Published September 14, 2016, by Michele Brown
Anchorage just achieved a Guinness World Records title when hundreds gathered to create the world’s longest fist bump relay. Our fun event on the Park Strip got wide press coverage throughout the country, but its real impact is right here.
As I stood on that stage looking out at the hundreds of people who had shown up, I thought about how homelessness in Anchorage is solvable – especially now. Never before have so many partners – community members, social service agencies, government, faith organizations, and businesses – taken a stand as a community that homelessness should be as rare and as brief as possible in our city.
Anchorage residents have long cared for those who don’t have a place to call home. We recognize that home is the foundation for a meaningful life – a sense of community, success in school, the ability to find and keep a job, and overall financial stability all start with permanent housing. The fist bump affirmed not only that compassion, but also that we are ready to bump up the community momentum, commitment and engagement.
Together we can improve the housing stability, economic security, and the health of people experiencing homelessness by embracing a “housing first” approach. Rather than extended shelter or transitional housing stays, we can more quickly connect people to permanent housing. Once housed, we then connect them with services to tackle the complex interplay of financial hardship, isolation, and medical, mental, or addiction disabilities they face.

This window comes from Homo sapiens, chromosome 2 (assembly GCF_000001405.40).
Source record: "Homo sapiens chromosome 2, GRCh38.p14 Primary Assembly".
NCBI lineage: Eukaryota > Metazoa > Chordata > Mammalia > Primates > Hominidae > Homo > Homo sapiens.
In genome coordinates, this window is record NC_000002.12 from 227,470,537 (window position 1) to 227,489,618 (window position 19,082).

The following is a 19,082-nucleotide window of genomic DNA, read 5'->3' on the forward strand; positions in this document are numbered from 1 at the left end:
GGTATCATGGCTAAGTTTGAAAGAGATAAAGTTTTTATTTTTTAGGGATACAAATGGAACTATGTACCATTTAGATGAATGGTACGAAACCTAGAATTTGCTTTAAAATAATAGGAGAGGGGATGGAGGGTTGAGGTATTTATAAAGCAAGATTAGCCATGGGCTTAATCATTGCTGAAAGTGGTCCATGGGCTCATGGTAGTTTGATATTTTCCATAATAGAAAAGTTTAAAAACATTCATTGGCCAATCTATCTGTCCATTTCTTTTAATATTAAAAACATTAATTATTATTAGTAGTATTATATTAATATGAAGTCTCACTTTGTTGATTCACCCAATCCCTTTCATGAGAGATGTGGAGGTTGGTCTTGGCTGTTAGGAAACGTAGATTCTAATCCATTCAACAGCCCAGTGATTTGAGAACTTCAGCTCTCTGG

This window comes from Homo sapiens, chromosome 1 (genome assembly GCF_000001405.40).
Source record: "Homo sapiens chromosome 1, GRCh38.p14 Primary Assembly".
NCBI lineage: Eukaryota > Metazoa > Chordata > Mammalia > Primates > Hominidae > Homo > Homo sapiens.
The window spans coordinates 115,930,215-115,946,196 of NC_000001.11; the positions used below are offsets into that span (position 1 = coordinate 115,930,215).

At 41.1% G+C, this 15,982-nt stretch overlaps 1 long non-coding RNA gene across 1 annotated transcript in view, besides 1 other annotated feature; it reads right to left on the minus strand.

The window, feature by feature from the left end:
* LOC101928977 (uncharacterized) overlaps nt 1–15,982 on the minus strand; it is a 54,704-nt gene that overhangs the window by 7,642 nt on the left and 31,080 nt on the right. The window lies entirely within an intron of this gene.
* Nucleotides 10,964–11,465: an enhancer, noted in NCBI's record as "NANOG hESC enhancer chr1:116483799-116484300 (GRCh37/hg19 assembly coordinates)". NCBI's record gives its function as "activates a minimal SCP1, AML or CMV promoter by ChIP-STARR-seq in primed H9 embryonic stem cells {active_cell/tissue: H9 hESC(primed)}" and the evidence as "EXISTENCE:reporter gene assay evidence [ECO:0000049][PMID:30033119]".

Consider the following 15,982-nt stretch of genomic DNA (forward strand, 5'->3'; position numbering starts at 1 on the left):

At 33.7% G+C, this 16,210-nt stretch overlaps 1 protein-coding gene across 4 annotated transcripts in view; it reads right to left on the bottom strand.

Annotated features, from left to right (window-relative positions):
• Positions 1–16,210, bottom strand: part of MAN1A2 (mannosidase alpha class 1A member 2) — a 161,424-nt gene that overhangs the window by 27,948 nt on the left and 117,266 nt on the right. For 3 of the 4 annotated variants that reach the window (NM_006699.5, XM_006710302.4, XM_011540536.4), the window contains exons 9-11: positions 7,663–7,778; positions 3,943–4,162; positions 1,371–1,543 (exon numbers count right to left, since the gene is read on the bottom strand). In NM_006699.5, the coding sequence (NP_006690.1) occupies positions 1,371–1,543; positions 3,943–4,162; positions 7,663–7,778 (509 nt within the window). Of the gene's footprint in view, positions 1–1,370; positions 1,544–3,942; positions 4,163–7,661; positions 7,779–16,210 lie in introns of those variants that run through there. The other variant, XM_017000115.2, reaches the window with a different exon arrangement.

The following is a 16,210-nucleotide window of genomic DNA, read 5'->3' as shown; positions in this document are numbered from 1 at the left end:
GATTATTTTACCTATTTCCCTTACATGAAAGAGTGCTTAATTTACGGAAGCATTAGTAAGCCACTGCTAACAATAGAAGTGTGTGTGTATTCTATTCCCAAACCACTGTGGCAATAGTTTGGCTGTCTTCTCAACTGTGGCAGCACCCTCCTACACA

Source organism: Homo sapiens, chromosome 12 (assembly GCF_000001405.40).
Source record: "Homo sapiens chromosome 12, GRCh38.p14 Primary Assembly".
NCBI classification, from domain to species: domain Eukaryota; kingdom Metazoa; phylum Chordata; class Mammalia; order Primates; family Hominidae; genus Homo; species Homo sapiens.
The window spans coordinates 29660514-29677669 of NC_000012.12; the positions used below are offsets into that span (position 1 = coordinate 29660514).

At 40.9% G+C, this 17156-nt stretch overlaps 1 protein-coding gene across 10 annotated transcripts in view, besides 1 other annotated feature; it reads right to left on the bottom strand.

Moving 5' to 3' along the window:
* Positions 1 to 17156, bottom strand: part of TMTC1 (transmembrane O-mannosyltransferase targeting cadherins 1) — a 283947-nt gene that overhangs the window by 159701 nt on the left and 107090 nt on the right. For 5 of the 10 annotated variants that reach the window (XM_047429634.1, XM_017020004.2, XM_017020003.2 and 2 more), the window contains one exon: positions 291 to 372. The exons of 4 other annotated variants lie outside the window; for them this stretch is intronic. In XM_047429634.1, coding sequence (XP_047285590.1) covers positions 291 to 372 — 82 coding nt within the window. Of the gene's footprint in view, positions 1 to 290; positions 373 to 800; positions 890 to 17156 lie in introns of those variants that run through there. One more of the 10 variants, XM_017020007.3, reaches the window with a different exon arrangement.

The fist bump relay symbolically represented our shared commitment to not shy away from complex social problems, nor fear the hard work required to try innovative approaches. Compassion, commitment, and results-driven community collaborations will help us turn the curve on homelessness.
I’m proud to be part of the change, and I hope you will join us. Be sure to follow United Way of Anchorage on Facebook, LinkedIn and Instagram, and check our website for updates and opportunities to take action.
It takes all of us.